15 Jul Medical School Drop-Out Rates Highest Among Low Income Students from Marginalized Neighborhoods
MedicalResearch.com Interview with:
Mytien Nguyen, MS
MD-PhD Program, Yale School of Medicine,
New Haven, Connecticut
MedicalResearch.com: What is the background for this study?
Response: It is well-recognized that diversity in the medical workforce is critical to improve health care access and achieve equity for neglected communities. Despite increased efforts to recruit diverse medical trainees, there remains a large chasm between the racial/ethnic and socioeconomic composition of the patient population and that of the physician workforce.
MedicalResearch.com: What are the main findings? Is the attrition rate linked to academic performance and/or admission selection factors?
Response: We examined attrition, which includes withdrawal and dismissal for any reason, among about large cohort of allopathic medical students We found that attrition rates were highest among students who belonged to a race and/or ethnicity underrepresented in medicine (URiM) group, were low income, or grew up in an underresourced neighborhood. Critically, exploration of intersectional identities showed that attrition rate increased with increasing number of marginalized identities, with low-income URiM students from underresourced neighborhoods having the highest attrition rate.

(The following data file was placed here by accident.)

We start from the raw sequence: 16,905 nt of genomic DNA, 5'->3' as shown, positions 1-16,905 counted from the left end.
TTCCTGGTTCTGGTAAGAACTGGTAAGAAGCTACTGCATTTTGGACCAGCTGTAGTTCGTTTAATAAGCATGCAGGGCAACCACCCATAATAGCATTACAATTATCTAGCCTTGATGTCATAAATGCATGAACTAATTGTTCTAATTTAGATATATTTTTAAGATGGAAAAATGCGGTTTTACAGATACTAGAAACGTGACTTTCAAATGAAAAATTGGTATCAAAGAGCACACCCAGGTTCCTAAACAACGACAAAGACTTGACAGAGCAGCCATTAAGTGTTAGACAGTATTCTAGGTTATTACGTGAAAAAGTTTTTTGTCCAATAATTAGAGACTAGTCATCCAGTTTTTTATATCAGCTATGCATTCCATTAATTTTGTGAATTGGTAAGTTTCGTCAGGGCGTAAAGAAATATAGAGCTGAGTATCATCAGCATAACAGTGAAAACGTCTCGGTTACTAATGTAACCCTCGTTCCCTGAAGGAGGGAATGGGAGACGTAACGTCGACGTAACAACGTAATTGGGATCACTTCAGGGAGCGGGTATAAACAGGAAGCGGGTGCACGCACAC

MedicalResearch.com: What should readers take away from your report?
Response: There is an accumulation of disadvantage in medical education. Previous reported experiences of social isolation, racism, and discrimination have been associated with burnout and depression for marginalized students. Medical schools need to adopt a more proactive antiracism strategy, such as financial and administrative support for diversity, equity and inclusion offices, and requiring the Liaison Committee on Medical Education to monitor and attrition or early signs of it, such as leaves of absence.
MedicalResearch.com: What recommendations do you have for future research as a result of this work?
Response: It is important to emphasize that the challenges students are encountering are not individual challenges, but challenges imposed by the medical training environment, climate, and system that are not created for students from marginalized backgrounds. Much of previous research on students’ progress have focused on individual interventions. We believe that it critical that we examine the environment and what aspect of the environment and climate that are not fostering the development of marginalized students and allowing them to thrive.
Nguyen M, Chaudhry SI, Desai MM, et al. Association of Sociodemographic Characteristics With US Medical Student Attrition. JAMA Intern Med. Published online July 11, 2022. doi:10.1001/jamainternmed.2022.2194
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Last Updated on July 15, 2022 by Marie Benz MD FAAD